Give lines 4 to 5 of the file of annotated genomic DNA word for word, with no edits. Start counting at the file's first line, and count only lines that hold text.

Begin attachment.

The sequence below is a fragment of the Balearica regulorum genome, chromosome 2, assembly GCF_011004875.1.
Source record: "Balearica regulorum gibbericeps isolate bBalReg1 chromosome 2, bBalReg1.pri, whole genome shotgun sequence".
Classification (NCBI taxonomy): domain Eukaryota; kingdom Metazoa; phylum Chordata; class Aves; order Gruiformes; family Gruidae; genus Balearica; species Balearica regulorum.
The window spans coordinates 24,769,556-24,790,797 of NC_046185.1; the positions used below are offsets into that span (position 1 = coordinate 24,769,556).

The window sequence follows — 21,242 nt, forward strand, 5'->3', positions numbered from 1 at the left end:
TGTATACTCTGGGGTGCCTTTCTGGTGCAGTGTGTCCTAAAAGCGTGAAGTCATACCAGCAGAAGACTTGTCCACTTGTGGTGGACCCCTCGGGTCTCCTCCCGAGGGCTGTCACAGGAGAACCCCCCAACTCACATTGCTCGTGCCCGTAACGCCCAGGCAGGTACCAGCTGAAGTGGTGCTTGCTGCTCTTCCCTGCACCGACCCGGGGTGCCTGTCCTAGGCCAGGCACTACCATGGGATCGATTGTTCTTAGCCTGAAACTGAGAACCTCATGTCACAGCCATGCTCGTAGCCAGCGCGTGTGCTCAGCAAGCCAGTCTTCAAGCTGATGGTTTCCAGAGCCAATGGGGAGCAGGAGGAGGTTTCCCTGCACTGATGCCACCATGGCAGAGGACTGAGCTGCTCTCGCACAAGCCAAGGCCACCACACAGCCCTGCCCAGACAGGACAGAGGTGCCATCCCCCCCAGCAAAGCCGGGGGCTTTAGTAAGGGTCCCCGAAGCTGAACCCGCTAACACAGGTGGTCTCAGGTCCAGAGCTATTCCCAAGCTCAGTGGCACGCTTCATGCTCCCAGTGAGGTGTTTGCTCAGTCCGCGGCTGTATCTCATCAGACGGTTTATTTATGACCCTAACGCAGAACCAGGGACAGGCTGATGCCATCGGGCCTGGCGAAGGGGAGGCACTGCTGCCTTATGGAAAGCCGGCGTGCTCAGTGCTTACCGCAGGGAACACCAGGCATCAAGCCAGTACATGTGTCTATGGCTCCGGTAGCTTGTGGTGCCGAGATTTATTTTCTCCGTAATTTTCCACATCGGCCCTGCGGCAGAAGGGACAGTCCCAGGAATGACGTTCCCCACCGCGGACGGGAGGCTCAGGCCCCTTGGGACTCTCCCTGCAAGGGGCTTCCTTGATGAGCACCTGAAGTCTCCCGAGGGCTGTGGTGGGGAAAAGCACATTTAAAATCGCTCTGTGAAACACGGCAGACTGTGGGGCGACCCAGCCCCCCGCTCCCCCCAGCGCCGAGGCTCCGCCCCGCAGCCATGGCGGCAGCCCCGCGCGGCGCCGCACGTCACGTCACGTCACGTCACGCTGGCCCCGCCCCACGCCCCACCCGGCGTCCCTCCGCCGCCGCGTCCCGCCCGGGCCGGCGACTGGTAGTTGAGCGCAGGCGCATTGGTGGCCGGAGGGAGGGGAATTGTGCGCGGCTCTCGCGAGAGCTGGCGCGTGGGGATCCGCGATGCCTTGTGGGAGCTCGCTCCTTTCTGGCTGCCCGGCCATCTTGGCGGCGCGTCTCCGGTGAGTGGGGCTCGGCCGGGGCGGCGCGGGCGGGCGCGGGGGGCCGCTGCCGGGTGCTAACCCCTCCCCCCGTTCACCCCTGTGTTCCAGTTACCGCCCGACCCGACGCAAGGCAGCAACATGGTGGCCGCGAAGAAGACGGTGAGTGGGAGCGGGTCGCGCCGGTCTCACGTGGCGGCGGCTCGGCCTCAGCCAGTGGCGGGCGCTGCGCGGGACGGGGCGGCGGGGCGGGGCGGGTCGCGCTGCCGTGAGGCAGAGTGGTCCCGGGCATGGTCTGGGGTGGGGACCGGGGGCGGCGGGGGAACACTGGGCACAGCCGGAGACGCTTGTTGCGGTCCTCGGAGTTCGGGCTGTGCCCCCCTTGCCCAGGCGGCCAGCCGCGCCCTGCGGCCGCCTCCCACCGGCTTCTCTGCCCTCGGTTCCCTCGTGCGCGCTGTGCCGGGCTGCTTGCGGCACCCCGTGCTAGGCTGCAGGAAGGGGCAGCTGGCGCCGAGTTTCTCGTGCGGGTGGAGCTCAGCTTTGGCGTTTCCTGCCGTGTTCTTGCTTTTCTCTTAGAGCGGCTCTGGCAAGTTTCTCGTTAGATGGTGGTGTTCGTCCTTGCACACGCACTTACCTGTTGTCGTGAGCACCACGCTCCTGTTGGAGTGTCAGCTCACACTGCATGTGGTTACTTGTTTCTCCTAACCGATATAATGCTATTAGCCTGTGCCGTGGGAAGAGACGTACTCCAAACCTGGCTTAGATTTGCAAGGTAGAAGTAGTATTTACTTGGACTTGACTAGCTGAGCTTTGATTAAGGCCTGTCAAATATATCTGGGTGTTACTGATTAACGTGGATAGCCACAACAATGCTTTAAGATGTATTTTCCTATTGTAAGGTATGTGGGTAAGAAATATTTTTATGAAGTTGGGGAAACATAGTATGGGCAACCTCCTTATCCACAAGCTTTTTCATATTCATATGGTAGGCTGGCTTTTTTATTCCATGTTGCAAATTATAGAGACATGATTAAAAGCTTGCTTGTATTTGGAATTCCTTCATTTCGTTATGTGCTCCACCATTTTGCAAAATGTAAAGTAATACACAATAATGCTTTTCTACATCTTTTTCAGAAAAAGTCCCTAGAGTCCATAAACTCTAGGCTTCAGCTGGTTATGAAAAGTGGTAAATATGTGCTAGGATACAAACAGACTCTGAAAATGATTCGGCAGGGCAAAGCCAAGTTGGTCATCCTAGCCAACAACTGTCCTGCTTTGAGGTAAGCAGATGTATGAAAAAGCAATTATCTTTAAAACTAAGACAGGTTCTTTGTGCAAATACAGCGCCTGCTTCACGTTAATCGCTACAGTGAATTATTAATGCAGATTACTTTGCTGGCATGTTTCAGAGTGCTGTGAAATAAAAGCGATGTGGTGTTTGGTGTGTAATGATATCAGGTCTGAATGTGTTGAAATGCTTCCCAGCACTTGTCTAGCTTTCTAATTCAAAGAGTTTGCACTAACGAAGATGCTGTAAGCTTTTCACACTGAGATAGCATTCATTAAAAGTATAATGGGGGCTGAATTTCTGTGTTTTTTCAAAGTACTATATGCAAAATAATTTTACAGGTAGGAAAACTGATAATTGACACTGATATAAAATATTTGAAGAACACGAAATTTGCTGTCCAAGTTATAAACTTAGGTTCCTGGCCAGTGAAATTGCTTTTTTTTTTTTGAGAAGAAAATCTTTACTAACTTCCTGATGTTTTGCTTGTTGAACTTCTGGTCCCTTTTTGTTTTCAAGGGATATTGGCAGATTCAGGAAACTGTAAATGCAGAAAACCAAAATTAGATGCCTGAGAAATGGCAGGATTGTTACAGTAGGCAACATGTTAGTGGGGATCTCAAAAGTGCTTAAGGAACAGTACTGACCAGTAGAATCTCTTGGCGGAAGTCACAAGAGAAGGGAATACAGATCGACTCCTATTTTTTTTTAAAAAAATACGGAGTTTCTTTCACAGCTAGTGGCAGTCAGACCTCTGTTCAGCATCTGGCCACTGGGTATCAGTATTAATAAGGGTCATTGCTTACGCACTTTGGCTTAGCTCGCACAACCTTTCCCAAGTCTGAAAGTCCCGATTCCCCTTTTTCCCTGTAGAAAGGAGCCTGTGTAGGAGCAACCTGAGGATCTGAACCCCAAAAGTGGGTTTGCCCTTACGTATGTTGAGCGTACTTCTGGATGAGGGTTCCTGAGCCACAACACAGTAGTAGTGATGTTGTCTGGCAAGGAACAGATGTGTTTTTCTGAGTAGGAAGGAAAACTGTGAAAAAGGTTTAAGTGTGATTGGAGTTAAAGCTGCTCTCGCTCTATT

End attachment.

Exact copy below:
The window spans coordinates 24,769,556-24,790,797 of NC_046185.1; the positions used below are offsets into that span (position 1 = coordinate 24,769,556).

The window sequence follows — 21,242 nt, forward strand, 5'->3', positions numbered from 1 at the left end: